US President Barack Obama has secretly written a letter to Iran's Supreme Leader Ayatollah Ali Khamenei urging progress on nuclear talks and stressing common interest in fighting the Islamic State of Iraq and the Levant (ISIL), the Wall Street Journal says.
Obama sent the letter to Khamenei in mid-October, according to the report published on Thursday citing unnamed White House officials.
"Mr Obama stressed to Mr Khamenei that any cooperation on [ISIL] was largely contingent on Iran reaching a comprehensive agreement with global powers on the future of Tehran's nuclear programme by a November 24 diplomatic deadline," the report said.
It also noted that it was at least the fourth time Obama had written to Khamenei since taking office in 2009.
Carol Lee, one of the journalists behind the report, told Al Jazeera the letter shows just how much officials in the White House believe Khamenei is key to achieving a deal.
"They can talk to [Mohammad Javad] Zarif, the Iranian foreign minister, and others within the government but its really the Supreme Leader who holds the keys to whether or not they get this done," Lee said.
Obama said on Wednesday that his administration has put forward a "framework" plan for a nuclear agreement with Iran. But he warned it was unclear if a deal would be struck by the November 24 deadline.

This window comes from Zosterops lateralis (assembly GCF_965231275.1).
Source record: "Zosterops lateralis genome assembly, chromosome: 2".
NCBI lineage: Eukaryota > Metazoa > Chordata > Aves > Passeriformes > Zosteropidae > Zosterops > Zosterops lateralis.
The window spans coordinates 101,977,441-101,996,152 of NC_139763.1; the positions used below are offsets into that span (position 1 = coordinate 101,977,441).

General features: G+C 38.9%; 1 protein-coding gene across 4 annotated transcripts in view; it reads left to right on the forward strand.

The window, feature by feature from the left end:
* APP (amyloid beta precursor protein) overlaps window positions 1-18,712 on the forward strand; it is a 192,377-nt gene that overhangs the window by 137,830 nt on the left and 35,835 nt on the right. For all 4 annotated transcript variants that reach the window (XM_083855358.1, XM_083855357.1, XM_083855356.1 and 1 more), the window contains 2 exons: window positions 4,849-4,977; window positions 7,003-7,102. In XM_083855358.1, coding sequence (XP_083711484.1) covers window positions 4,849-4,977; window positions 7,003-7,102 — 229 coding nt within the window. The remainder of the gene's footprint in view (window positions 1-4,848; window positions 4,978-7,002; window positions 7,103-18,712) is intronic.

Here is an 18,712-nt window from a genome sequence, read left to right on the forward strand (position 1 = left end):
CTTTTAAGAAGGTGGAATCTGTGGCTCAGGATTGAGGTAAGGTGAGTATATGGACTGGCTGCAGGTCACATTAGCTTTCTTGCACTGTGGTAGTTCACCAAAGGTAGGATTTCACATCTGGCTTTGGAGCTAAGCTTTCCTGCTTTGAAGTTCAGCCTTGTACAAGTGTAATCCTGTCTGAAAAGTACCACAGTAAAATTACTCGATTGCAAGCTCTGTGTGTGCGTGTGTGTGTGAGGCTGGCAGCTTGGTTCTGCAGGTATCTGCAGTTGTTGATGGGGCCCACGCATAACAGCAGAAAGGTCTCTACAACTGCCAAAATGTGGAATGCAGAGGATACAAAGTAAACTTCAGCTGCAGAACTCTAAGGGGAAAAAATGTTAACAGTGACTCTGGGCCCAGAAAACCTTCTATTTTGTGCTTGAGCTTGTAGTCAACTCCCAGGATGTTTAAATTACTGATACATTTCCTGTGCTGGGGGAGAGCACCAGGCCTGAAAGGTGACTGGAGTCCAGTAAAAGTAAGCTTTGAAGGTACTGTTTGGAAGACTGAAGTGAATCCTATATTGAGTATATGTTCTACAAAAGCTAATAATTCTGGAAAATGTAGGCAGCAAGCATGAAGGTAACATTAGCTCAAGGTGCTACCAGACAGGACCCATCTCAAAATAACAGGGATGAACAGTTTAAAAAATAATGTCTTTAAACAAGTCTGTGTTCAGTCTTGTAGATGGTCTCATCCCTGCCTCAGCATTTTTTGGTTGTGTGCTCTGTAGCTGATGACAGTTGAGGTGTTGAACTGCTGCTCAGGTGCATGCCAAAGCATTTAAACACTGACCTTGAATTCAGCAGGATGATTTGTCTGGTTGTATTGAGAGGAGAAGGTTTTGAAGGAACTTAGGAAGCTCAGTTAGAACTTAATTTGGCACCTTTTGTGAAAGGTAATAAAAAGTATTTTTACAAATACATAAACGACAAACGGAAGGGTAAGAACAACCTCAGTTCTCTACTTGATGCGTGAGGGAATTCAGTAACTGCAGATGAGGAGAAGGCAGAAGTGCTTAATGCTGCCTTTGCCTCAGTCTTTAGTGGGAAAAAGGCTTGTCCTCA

"We presented to them a framework that would allow them to meet their peaceful energy needs," Obama said.
It was the first time the US has alluded to a completed framework being on the table, and came just days before John Kerry, US secretary of state, holds fresh negotiations with his Iranian counterpart.
If Iran is sincere in not seeking a nuclear weapon, "if that's in fact true, they have an avenue here to provide that assurance to the world community", Obama said.
It would be "a progressive step-by-step verifiable way" which would "allow them to get out from under sanctions so they can re-enter as full-fledged members of the international community".
Iranian leaders have long insisted they are not seeking to develop an atomic bomb, saying the country's nuclear programme is solely for peaceful civilian energy needs.
But Obama again repeated the US administration's long-held insistence that "no deal is better than a bad deal".
"Whether we can actually get a deal done, we'll have to find out over the next three to four weeks," Obama said before weekend talks in Oman between Kerry and Zarif.
According to The New York Times this week one part of the deal could involve shipping Tehran's huge stockpile of uranium to Russia to be converted into fuel rods for Iran's Bushehr nuclear plant.
Once uranium has been converted into fuel rods, it is difficult to use it as a weapon.
Under an interim deal reached a year ago, Iran agreed to halt uranium enrichment and even reduce some of its stockpile in exchange for the unblocking of about $7bn in frozen oil revenues to help its economy.
Source: Al Jazeera and agencies